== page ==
single rotated factor matrix obtained from orthogonal rotations.

Each item is given a score for each factor. Following the advice of Field (2013: 692) we

recommend suppressing factor loadings less than 0.3. Any item with all scores

suppressed should be removed. Scores greater than 0.4 are considered stable (Guadagnoli

and Velicer, 1988). Items should not cross-load too highly between factors (measured by the

ratio of loadings being greater than 75%). There should be as many factors as possible with

at least 3 non-cross-loading items with an acceptable loading score. Items should be

removed one by one until the solution satisfies all the requirements. The number of extracted

factors may need to be reduced during the process.

After the EFA has been carried out there a validation process. There are different ways to

extract and double-check the derived scales. For a successful analysis there should be a

higher average correlation between the items in the derived scales than the average

correlation between the scales. The proportion of the total variance explained by the

© 2017, Centre for Academic Success, Birmingham City University 2

retained factors should be noted. As a general rule this should be at least 50% (Streiner,

1994). The adequacy of the sample size should also be checked. The average communality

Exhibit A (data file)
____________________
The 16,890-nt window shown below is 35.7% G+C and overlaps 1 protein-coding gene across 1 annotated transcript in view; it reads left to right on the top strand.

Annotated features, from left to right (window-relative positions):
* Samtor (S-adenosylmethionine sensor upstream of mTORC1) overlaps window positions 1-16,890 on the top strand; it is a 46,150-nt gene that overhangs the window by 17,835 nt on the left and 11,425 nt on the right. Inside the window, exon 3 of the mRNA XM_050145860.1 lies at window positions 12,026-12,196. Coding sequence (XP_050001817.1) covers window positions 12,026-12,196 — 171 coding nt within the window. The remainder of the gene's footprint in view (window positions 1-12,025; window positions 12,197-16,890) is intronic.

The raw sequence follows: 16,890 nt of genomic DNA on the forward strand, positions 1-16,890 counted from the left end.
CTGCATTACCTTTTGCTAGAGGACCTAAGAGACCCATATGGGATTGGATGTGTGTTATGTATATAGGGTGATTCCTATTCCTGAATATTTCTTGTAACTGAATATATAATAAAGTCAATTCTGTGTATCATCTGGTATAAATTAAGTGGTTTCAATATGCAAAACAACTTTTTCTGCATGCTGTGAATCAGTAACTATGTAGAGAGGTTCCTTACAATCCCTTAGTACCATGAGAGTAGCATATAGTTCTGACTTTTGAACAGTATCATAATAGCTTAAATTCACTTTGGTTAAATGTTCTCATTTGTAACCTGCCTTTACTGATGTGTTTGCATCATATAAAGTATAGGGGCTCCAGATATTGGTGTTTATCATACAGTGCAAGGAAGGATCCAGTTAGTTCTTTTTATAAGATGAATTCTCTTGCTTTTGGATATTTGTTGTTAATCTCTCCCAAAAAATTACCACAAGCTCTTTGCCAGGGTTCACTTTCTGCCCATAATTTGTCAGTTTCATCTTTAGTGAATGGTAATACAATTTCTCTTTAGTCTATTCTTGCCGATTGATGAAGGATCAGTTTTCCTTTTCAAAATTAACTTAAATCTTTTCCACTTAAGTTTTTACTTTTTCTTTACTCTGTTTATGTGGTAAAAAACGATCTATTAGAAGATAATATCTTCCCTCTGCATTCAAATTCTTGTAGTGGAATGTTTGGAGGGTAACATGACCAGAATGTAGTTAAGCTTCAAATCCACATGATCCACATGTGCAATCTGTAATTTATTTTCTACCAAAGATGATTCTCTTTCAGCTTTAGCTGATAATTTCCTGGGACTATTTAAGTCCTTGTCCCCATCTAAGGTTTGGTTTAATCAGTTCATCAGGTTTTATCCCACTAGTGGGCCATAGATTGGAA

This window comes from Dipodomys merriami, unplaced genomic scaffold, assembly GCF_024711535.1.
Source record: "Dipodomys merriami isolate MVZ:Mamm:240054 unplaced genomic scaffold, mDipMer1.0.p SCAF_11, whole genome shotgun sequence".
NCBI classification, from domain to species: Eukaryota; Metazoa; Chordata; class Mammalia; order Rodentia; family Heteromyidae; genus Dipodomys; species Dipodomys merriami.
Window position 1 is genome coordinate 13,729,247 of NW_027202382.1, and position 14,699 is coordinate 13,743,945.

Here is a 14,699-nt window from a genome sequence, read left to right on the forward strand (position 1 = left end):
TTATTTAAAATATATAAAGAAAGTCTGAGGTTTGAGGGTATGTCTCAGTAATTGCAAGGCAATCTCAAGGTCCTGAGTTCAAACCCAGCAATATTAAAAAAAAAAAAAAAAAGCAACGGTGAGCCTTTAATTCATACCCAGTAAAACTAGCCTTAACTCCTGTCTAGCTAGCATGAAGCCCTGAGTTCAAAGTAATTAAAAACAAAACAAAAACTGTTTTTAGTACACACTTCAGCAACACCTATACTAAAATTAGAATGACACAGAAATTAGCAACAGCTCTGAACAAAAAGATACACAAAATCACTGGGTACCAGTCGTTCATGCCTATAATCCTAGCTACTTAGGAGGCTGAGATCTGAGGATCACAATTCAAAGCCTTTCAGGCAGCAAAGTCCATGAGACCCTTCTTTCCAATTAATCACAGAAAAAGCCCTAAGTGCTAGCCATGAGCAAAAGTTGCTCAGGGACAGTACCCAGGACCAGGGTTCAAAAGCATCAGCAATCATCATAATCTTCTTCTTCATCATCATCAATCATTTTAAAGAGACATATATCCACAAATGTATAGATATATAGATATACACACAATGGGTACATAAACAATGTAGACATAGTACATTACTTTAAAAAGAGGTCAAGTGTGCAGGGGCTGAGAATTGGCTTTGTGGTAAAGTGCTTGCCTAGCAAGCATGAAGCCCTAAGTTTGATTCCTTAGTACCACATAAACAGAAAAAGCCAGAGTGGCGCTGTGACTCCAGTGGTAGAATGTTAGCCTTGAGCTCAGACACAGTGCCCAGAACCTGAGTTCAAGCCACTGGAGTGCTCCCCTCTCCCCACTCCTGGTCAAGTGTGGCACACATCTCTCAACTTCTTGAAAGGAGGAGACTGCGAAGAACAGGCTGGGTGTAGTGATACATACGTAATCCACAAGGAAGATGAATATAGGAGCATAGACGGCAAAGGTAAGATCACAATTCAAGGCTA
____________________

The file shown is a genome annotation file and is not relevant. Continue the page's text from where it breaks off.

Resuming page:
should be checked for small samples. Finally, a test for multicollinearity based on the size of

the determinant of the correlation matrix should be carried out.

Step by step approach

1. Before carrying out an EFA the values of the bivariate correlation matrix of all items

should be analysed. It is easier to do this in Excel. High values are an indication of

multicollinearity, although they are not a necessary condition (see Rockwell, 1975). Field

(2013: 686) suggests removing one of a pair of items with bivariate correlation scores

greater than 0.8. There is no statistical means for deciding which item of a pair to

remove – this should be based on a qualitative interpretation.

2. Decide on the appropriate method and rotation (probably varimax to start with) and run

the analysis.

3. Remove any items with communalities less than 0.2 and re-run.

4. Optimize the number of factors – the default number in SPSS is given by Kaiser’s

criterion (eigenvalue > 1) which often tends to be too high. You are looking for as many

factors as possible with at least 3 items with a loading greater than 0.4 and a low cross-

loading. Fix the number of factors to extract and re-run.

5. Remove any items with no factor loadings > 0.3 and re-run.

6. Remove any items with cross-loadings > 75% starting with the one with the lowest

absolute maximum loading on all the factors and re-run.

7. Once the solution has stabilized, check the average within and between factor

correlations. To obtain the factors, use a PCA with the identified items and save the

regression scores. If there is not an acceptable difference between the within and